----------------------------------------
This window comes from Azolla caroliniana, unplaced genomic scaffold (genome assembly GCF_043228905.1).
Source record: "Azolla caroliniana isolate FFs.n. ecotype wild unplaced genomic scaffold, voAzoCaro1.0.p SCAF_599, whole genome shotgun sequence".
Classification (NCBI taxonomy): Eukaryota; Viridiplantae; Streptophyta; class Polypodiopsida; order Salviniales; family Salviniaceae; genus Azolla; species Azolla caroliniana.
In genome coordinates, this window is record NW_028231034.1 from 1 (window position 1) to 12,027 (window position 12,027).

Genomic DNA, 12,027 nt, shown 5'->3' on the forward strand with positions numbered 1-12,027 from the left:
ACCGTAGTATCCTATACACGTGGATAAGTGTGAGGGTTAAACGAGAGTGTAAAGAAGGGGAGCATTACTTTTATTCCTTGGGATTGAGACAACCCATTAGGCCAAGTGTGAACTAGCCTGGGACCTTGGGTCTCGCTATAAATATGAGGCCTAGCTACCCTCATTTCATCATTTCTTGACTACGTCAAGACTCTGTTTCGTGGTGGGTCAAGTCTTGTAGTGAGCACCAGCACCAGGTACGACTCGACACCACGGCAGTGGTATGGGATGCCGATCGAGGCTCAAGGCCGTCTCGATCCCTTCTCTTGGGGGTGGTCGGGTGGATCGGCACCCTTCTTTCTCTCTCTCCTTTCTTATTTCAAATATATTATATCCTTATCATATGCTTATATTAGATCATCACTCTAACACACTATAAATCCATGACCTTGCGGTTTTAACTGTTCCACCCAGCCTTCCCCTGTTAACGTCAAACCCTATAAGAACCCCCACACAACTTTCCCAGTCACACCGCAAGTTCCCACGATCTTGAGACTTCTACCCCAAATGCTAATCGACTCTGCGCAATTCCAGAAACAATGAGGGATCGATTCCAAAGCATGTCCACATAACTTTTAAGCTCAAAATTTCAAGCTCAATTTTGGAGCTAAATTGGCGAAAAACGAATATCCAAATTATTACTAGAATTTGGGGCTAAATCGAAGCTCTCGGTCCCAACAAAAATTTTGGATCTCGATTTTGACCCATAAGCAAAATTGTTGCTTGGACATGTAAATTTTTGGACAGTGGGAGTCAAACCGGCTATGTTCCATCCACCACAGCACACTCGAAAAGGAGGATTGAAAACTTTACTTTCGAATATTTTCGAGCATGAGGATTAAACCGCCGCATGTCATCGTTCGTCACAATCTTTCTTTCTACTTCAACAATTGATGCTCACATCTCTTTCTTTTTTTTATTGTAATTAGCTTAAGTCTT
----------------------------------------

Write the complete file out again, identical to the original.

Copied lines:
This window comes from Azolla caroliniana, unplaced genomic scaffold (genome assembly GCF_043228905.1).
Source record: "Azolla caroliniana isolate FFs.n. ecotype wild unplaced genomic scaffold, voAzoCaro1.0.p SCAF_599, whole genome shotgun sequence".
Classification (NCBI taxonomy): Eukaryota; Viridiplantae; Streptophyta; class Polypodiopsida; order Salviniales; family Salviniaceae; genus Azolla; species Azolla caroliniana.
In genome coordinates, this window is record NW_028231034.1 from 1 (window position 1) to 12,027 (window position 12,027).

Genomic DNA, 12,027 nt, shown 5'->3' on the forward strand with positions numbered 1-12,027 from the left:
ACCGTAGTATCCTATACACGTGGATAAGTGTGAGGGTTAAACGAGAGTGTAAAGAAGGGGAGCATTACTTTTATTCCTTGGGATTGAGACAACCCATTAGGCCAAGTGTGAACTAGCCTGGGACCTTGGGTCTCGCTATAAATATGAGGCCTAGCTACCCTCATTTCATCATTTCTTGACTACGTCAAGACTCTGTTTCGTGGTGGGTCAAGTCTTGTAGTGAGCACCAGCACCAGGTACGACTCGACACCACGGCAGTGGTATGGGATGCCGATCGAGGCTCAAGGCCGTCTCGATCCCTTCTCTTGGGGGTGGTCGGGTGGATCGGCACCCTTCTTTCTCTCTCTCCTTTCTTATTTCAAATATATTATATCCTTATCATATGCTTATATTAGATCATCACTCTAACACACTATAAATCCATGACCTTGCGGTTTTAACTGTTCCACCCAGCCTTCCCCTGTTAACGTCAAACCCTATAAGAACCCCCACACAACTTTCCCAGTCACACCGCAAGTTCCCACGATCTTGAGACTTCTACCCCAAATGCTAATCGACTCTGCGCAATTCCAGAAACAATGAGGGATCGATTCCAAAGCATGTCCACATAACTTTTAAGCTCAAAATTTCAAGCTCAATTTTGGAGCTAAATTGGCGAAAAACGAATATCCAAATTATTACTAGAATTTGGGGCTAAATCGAAGCTCTCGGTCCCAACAAAAATTTTGGATCTCGATTTTGACCCATAAGCAAAATTGTTGCTTGGACATGTAAATTTTTGGACAGTGGGAGTCAAACCGGCTATGTTCCATCCACCACAGCACACTCGAAAAGGAGGATTGAAAACTTTACTTTCGAATATTTTCGAGCATGAGGATTAAACCGCCGCATGTCATCGTTCGTCACAATCTTTCTTTCTACTTCAACAATTGATGCTCACATCTCTTTCTTTTTTTTATTGTAATTAGCTTAAGTCTT